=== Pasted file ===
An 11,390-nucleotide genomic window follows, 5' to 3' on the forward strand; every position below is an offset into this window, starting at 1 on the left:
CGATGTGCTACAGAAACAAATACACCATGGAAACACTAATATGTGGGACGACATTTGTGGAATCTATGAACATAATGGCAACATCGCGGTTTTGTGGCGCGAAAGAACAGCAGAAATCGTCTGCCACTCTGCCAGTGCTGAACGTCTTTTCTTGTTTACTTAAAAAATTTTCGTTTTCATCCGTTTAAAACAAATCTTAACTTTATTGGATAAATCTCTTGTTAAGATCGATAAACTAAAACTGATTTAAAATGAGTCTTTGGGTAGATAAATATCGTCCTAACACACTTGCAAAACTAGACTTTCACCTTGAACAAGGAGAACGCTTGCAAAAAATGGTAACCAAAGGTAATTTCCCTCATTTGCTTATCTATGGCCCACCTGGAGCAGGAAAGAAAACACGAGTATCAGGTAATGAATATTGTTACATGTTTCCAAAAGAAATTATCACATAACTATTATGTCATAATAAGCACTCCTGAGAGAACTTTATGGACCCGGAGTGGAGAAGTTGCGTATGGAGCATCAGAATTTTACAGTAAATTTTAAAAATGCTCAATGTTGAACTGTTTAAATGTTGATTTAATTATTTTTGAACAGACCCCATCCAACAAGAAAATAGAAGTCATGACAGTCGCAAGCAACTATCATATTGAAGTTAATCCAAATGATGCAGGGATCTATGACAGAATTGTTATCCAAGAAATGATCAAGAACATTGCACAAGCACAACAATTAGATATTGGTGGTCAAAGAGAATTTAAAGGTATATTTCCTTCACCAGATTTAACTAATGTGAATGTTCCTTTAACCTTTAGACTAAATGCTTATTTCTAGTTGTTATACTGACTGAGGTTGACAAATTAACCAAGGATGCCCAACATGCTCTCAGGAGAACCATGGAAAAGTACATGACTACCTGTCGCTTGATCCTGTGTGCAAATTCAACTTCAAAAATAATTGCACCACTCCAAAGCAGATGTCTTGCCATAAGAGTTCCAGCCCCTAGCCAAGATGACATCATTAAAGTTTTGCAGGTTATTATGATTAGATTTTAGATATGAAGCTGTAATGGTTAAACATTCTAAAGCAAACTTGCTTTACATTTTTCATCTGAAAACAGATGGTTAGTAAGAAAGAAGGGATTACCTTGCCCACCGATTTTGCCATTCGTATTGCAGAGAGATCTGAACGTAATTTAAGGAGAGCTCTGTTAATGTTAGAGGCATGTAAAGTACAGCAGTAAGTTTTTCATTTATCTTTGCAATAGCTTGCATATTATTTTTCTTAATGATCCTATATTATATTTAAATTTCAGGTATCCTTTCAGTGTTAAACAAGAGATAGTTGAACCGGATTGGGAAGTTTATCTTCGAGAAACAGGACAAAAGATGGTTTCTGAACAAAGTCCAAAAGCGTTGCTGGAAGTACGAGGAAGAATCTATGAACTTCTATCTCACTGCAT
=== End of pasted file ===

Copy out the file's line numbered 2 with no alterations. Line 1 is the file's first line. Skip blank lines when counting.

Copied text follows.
CGATGTGCTACAGAAACAAATACACCATGGAAACACTAATATGTGGGACGACATTTGTGGAATCTATGAACATAATGGCAACATCGCGGTTTTGTGGCGCGAAAGAACAGCAGAAATCGTCTGCCACTCTGCCAGTGCTGAACGTCTTTTCTTGTTTACTTAAAAAATTTTCGTTTTCATCCGTTTAAAACAAATCTTAACTTTATTGGATAAATCTCTTGTTAAGATCGATAAACTAAAACTGATTTAAAATGAGTCTTTGGGTAGATAAATATCGTCCTAACACACTTGCAAAACTAGACTTTCACCTTGAACAAGGAGAACGCTTGCAAAAAATGGTAACCAAAGGTAATTTCCCTCATTTGCTTATCTATGGCCCACCTGGAGCAGGAAAGAAAACACGAGTATCAGGTAATGAATATTGTTACATGTTTCCAAAAGAAATTATCACATAACTATTATGTCATAATAAGCACTCCTGAGAGAACTTTATGGACCCGGAGTGGAGAAGTTGCGTATGGAGCATCAGAATTTTACAGTAAATTTTAAAAATGCTCAATGTTGAACTGTTTAAATGTTGATTTAATTATTTTTGAACAGACCCCATCCAACAAGAAAATAGAAGTCATGACAGTCGCAAGCAACTATCATATTGAAGTTAATCCAAATGATGCAGGGATCTATGACAGAATTGTTATCCAAGAAATGATCAAGAACATTGCACAAGCACAACAATTAGATATTGGTGGTCAAAGAGAATTTAAAGGTATATTTCCTTCACCAGATTTAACTAATGTGAATGTTCCTTTAACCTTTAGACTAAATGCTTATTTCTAGTTGTTATACTGACTGAGGTTGACAAATTAACCAAGGATGCCCAACATGCTCTCAGGAGAACCATGGAAAAGTACATGACTACCTGTCGCTTGATCCTGTGTGCAAATTCAACTTCAAAAATAATTGCACCACTCCAAAGCAGATGTCTTGCCATAAGAGTTCCAGCCCCTAGCCAAGATGACATCATTAAAGTTTTGCAGGTTATTATGATTAGATTTTAGATATGAAGCTGTAATGGTTAAACATTCTAAAGCAAACTTGCTTTACATTTTTCATCTGAAAACAGATGGTTAGTAAGAAAGAAGGGATTACCTTGCCCACCGATTTTGCCATTCGTATTGCAGAGAGATCTGAACGTAATTTAAGGAGAGCTCTGTTAATGTTAGAGGCATGTAAAGTACAGCAGTAAGTTTTTCATTTATCTTTGCAATAGCTTGCATATTATTTTTCTTAATGATCCTATATTATATTTAAATTTCAGGTATCCTTTCAGTGTTAAACAAGAGATAGTTGAACCGGATTGGGAAGTTTATCTTCGAGAAACAGGACAAAAGATGGTTTCTGAACAAAGTCCAAAAGCGTTGCTGGAAGTACGAGGAAGAATCTATGAACTTCTATCTCACTGCAT